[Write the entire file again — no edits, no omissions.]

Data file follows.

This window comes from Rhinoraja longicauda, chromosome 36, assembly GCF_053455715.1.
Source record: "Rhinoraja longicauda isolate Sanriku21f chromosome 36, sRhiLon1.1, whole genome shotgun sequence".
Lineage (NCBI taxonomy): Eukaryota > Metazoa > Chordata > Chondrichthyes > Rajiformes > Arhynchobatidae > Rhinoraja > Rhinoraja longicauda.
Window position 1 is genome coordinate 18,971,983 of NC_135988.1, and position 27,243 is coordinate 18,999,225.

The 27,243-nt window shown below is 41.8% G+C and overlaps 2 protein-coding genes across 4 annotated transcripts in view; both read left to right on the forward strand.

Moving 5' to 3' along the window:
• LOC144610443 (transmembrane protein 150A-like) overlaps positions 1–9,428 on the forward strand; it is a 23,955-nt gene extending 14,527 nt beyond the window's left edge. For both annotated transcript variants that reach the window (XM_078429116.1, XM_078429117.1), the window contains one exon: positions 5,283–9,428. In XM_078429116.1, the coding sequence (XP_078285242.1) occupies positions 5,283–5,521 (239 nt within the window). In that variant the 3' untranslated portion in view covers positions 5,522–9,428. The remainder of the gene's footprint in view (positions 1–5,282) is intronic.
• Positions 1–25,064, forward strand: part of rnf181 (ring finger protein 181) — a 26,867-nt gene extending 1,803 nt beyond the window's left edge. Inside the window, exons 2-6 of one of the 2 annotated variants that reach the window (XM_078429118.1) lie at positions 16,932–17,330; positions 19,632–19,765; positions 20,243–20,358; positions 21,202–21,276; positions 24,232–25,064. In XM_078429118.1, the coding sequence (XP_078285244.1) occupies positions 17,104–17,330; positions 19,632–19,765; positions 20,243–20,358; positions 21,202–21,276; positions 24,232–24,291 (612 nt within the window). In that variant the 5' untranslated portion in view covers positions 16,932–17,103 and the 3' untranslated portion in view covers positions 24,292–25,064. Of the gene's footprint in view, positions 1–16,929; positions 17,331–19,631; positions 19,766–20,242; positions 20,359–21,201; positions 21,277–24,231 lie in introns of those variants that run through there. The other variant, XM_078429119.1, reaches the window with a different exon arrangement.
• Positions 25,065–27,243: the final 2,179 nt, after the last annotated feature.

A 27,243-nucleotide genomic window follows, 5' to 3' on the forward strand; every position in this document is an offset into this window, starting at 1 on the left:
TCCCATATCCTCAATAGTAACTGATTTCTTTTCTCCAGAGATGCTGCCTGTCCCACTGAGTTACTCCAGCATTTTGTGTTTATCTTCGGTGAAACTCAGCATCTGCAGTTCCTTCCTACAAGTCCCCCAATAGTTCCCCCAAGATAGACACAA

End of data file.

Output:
This window comes from Rhinoraja longicauda, chromosome 36, assembly GCF_053455715.1.
Source record: "Rhinoraja longicauda isolate Sanriku21f chromosome 36, sRhiLon1.1, whole genome shotgun sequence".
Lineage (NCBI taxonomy): Eukaryota > Metazoa > Chordata > Chondrichthyes > Rajiformes > Arhynchobatidae > Rhinoraja > Rhinoraja longicauda.
Window position 1 is genome coordinate 18,971,983 of NC_135988.1, and position 27,243 is coordinate 18,999,225.

The 27,243-nt window shown below is 41.8% G+C and overlaps 2 protein-coding genes across 4 annotated transcripts in view; both read left to right on the forward strand.

Moving 5' to 3' along the window:
• LOC144610443 (transmembrane protein 150A-like) overlaps positions 1–9,428 on the forward strand; it is a 23,955-nt gene extending 14,527 nt beyond the window's left edge. For both annotated transcript variants that reach the window (XM_078429116.1, XM_078429117.1), the window contains one exon: positions 5,283–9,428. In XM_078429116.1, the coding sequence (XP_078285242.1) occupies positions 5,283–5,521 (239 nt within the window). In that variant the 3' untranslated portion in view covers positions 5,522–9,428. The remainder of the gene's footprint in view (positions 1–5,282) is intronic.
• Positions 1–25,064, forward strand: part of rnf181 (ring finger protein 181) — a 26,867-nt gene extending 1,803 nt beyond the window's left edge. Inside the window, exons 2-6 of one of the 2 annotated variants that reach the window (XM_078429118.1) lie at positions 16,932–17,330; positions 19,632–19,765; positions 20,243–20,358; positions 21,202–21,276; positions 24,232–25,064. In XM_078429118.1, the coding sequence (XP_078285244.1) occupies positions 17,104–17,330; positions 19,632–19,765; positions 20,243–20,358; positions 21,202–21,276; positions 24,232–24,291 (612 nt within the window). In that variant the 5' untranslated portion in view covers positions 16,932–17,103 and the 3' untranslated portion in view covers positions 24,292–25,064. Of the gene's footprint in view, positions 1–16,929; positions 17,331–19,631; positions 19,766–20,242; positions 20,359–21,201; positions 21,277–24,231 lie in introns of those variants that run through there. The other variant, XM_078429119.1, reaches the window with a different exon arrangement.
• Positions 25,065–27,243: the final 2,179 nt, after the last annotated feature.

A 27,243-nucleotide genomic window follows, 5' to 3' on the forward strand; every position in this document is an offset into this window, starting at 1 on the left:
TCCCATATCCTCAATAGTAACTGATTTCTTTTCTCCAGAGATGCTGCCTGTCCCACTGAGTTACTCCAGCATTTTGTGTTTATCTTCGGTGAAACTCAGCATCTGCAGTTCCTTCCTACAAGTCCCCCAATAGTTCCCCCAAGATAGACACAA